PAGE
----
US judge restricts SEC lawsuit against Morningstar over undisclosed bond rating changes

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The seal of the United States Securities and Exchange Commission (SEC) is visible at their headquarters in Washington, DC, United States on May 12, 2021. REUTERS / Andrew Kelly

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NEW YORK, Jan.5 (Reuters) – A U.S. judge narrowed Wednesday but refused to dismiss a Securities and Exchange Commission lawsuit accusing Morningstar Inc (MORN.O) of letting analysts adjust the rating models of credit for approximately $ 30 billion in mortgage-backed securities, resulting in lower payments to investors.

U.S. District Judge Ronnie Abrams in Manhattan said the SEC plausibly claimed Morningstar Credit Ratings failed to provide users with a general understanding of its commercial mortgage-backed securities (CMBS) rating methodology and lacked effective internal controls over its rating process.

The judge also dismissed an SEC claim that Morningstar failed to identify the version of the methodologies used to determine individual credit ratings.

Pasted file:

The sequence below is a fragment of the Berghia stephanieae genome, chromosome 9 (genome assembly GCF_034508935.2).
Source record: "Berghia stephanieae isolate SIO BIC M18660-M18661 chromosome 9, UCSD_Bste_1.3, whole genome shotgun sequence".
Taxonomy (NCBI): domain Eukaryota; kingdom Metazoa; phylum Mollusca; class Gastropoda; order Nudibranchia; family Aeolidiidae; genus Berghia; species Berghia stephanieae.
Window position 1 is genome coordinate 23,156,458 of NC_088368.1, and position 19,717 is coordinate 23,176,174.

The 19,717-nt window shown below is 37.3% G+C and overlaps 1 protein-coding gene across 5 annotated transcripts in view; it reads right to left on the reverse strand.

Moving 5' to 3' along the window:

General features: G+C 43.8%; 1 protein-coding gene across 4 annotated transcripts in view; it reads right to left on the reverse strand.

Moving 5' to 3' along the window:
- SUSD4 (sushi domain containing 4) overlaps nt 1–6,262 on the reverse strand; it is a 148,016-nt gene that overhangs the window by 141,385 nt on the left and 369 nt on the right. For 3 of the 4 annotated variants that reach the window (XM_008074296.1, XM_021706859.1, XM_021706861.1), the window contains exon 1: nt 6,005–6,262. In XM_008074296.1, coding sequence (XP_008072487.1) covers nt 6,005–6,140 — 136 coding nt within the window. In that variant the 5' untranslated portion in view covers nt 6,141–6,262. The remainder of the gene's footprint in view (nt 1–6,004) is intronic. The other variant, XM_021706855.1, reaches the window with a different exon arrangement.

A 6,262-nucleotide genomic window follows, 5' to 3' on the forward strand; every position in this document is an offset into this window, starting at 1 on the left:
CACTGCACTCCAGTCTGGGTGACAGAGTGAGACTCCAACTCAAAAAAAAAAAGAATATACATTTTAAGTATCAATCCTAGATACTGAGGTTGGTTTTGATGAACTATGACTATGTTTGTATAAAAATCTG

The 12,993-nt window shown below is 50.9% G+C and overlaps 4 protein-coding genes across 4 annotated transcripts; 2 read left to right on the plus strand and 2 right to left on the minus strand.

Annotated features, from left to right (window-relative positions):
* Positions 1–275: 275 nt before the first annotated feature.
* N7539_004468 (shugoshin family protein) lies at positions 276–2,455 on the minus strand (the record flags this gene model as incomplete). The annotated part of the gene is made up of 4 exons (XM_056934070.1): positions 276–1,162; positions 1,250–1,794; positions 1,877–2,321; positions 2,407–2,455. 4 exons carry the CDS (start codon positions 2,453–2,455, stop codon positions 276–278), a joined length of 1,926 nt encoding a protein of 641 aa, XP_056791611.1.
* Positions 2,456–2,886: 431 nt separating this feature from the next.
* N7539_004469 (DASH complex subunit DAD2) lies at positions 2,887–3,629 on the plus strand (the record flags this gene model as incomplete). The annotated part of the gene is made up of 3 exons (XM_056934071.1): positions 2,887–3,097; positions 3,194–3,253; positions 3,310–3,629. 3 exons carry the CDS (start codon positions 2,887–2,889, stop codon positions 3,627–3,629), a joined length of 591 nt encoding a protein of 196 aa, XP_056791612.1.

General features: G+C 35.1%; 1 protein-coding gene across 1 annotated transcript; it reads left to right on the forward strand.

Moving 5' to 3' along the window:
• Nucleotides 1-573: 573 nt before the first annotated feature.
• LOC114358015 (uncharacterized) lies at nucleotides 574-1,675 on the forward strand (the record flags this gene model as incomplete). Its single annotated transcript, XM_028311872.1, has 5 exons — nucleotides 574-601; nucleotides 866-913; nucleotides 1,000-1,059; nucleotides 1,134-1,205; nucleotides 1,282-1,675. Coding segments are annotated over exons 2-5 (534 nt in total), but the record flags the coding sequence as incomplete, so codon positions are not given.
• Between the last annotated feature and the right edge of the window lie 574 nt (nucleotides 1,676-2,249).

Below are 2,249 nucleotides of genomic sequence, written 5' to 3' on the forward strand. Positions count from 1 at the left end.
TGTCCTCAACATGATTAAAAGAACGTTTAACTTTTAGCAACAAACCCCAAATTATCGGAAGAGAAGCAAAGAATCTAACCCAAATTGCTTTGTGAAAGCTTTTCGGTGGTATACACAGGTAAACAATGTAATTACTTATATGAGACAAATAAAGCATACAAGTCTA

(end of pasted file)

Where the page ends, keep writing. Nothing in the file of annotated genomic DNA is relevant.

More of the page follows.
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Abrams also denied an SEC injunction request, noting that Morningstar Credit Ratings no longer operated as a credit rating agency after its operations were integrated with those of DBRS Inc, under the DBRS Morningstar brand.

Chicago-based Morningstar is also known for its investment research, especially for mutual funds, and asset management. Morningstar, its attorneys and the SEC did not immediately respond to requests for comment.

Rating agencies have been widely criticized by investors and politicians during and after the 2008 global financial crisis, following a US housing bubble fueled in part by inflated ratings for mortgage securities.

In a complaint filed last February, the SEC said Morningstar violated securities laws by allowing analysts to make undisclosed adjustments to the underlying ratings of “key constraints” for 30 CMBS transactions in 2015 and 2016.

The SEC said this sometimes benefits issuers who pay ratings by lowering interest rates owed to investors.

In May 2020, Morningstar agreed to pay $ 3.5 million to settle the SEC’s charges of violating conflict of interest rules designed to separate scoring work from sales and marketing.

The case is SEC v Morningstar Credit Ratings LLC, US District Court, Southern District of New York, No. 21-01359.

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Report by Jonathan Stempel in New York; Editing by Leslie Adler and Richard Chang

Our Standards: Thomson Reuters Trust Principles.


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